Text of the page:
Aims: Inflammatory diseases associated with iron overload are characterized by a changed coagulation profile, where there is a persistent presence of fibrin-like material of dense-matted deposits (DMDs). It is believed that one source of such material is a result of the activation of blood coagulation without the generation of thrombin, causing clots to become resistant to fibrinolytic dissolution. The aim of the current manuscript therefore is to apply a novel scanning electron microscopy method for assessing the role of functional chelation in the prevention or reversal of iron-induced fibrin formation.
Methods and results: Purified fibrinogen and platelet-rich plasma were exposed to chelating agents followed by iron, to determine the chelating effects. We show that there is another, pathological pathway of fibrin formation initiated by free iron (initially as Fe (III)), leading to the formation of highly reactive oxygen species such as the hydroxyl radical that can oxidize and insolubilize proteins, a process that might be inhibited by iron-chelating compounds. The final product of such a pathway is a fibrin-like material, termed DMDs that are remarkably resistant to proteolytic degradation.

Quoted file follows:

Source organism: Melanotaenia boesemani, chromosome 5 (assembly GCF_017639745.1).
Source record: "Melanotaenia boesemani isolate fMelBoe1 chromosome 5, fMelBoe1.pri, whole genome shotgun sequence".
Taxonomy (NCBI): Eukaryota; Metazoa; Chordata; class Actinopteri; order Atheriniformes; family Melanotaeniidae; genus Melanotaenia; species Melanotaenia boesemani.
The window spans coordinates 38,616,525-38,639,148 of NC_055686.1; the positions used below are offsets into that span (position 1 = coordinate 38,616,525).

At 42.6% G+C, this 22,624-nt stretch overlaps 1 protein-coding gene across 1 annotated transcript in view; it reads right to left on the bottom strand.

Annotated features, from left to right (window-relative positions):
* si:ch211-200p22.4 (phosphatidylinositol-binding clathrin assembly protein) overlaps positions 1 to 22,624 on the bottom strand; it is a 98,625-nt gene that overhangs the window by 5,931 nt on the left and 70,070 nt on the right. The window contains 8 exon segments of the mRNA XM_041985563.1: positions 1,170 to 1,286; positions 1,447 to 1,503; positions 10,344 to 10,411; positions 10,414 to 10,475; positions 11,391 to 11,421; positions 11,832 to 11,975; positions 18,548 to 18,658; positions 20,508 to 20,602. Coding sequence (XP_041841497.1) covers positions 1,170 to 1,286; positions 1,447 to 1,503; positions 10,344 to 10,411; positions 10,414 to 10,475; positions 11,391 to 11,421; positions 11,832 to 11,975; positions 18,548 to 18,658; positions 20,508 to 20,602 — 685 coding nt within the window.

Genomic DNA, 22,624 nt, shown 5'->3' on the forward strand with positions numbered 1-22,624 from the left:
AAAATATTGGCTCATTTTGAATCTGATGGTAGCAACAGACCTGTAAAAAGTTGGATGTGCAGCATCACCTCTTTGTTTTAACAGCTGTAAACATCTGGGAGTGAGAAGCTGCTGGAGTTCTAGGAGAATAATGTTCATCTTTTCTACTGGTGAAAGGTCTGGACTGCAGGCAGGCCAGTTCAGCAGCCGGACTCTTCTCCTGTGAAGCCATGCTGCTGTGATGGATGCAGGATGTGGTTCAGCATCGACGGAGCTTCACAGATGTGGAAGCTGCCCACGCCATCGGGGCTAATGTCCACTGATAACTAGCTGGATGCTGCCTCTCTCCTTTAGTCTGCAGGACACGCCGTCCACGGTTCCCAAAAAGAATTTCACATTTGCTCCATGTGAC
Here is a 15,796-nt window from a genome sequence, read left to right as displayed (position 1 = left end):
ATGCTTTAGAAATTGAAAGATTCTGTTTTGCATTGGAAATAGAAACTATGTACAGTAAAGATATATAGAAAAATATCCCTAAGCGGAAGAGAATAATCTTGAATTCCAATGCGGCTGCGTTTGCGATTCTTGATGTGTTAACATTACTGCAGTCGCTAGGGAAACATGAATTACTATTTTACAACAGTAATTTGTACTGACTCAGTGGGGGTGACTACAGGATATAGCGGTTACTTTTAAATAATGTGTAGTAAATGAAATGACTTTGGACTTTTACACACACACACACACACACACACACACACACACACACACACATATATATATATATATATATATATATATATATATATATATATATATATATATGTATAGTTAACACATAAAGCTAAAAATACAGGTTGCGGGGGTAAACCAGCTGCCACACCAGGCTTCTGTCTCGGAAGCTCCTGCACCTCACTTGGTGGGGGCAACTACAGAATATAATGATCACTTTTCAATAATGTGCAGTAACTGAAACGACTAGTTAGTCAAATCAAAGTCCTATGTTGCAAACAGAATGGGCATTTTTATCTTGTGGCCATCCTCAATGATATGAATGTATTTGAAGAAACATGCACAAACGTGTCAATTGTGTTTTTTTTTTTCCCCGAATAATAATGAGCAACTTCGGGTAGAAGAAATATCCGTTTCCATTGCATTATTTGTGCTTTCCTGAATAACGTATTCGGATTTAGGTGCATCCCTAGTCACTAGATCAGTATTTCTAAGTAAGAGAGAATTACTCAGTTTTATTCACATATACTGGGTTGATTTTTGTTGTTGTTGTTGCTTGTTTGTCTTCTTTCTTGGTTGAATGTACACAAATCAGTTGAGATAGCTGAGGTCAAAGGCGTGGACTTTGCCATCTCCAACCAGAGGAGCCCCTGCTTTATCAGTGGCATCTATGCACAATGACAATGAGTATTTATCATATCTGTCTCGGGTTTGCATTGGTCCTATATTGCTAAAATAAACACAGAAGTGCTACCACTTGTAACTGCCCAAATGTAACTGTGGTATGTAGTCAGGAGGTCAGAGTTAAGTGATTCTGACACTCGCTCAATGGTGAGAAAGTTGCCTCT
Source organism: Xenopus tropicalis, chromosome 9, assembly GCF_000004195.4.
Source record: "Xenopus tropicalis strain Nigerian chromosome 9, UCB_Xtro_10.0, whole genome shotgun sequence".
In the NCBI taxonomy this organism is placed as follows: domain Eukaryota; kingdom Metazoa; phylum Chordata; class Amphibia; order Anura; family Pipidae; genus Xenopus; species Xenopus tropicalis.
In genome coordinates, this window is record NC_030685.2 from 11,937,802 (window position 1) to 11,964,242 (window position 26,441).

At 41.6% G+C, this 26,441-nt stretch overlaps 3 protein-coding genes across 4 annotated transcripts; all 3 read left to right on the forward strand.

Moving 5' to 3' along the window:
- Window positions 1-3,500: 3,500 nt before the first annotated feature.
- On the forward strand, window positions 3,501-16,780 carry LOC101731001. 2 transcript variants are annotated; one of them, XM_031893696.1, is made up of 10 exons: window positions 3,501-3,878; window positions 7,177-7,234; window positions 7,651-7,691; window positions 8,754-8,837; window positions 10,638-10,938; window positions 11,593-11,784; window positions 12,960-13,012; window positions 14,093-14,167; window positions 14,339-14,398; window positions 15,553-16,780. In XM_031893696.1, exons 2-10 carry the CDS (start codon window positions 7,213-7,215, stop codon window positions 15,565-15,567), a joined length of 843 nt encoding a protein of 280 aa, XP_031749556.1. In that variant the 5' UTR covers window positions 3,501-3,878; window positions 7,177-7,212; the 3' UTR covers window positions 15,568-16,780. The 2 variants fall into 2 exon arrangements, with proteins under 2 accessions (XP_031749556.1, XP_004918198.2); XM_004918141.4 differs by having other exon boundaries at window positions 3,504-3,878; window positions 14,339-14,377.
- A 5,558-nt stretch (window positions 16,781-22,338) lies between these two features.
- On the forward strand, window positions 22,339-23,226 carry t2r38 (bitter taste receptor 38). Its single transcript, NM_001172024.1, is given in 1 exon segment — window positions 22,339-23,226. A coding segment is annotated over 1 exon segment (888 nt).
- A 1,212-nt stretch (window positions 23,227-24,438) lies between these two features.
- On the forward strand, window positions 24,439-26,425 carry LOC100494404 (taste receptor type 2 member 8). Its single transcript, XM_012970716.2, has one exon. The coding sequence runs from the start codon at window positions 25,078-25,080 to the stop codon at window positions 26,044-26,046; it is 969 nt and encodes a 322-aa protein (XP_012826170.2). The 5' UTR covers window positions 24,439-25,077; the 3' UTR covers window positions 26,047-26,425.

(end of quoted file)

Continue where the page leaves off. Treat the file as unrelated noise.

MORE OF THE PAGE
Conclusions: Scanning electron microscopy shows that iron-chelating agents are effective inhibitors of DMD formation. The most active inhibitors of DMD formation proved to be Desferal, Clioquinol and Curcumin, whereas Epigallocatechin gallate and Deferiprone were less effective. The functional model we describe may point the clinical utility of various substances in iron-mediated degenerative diseases.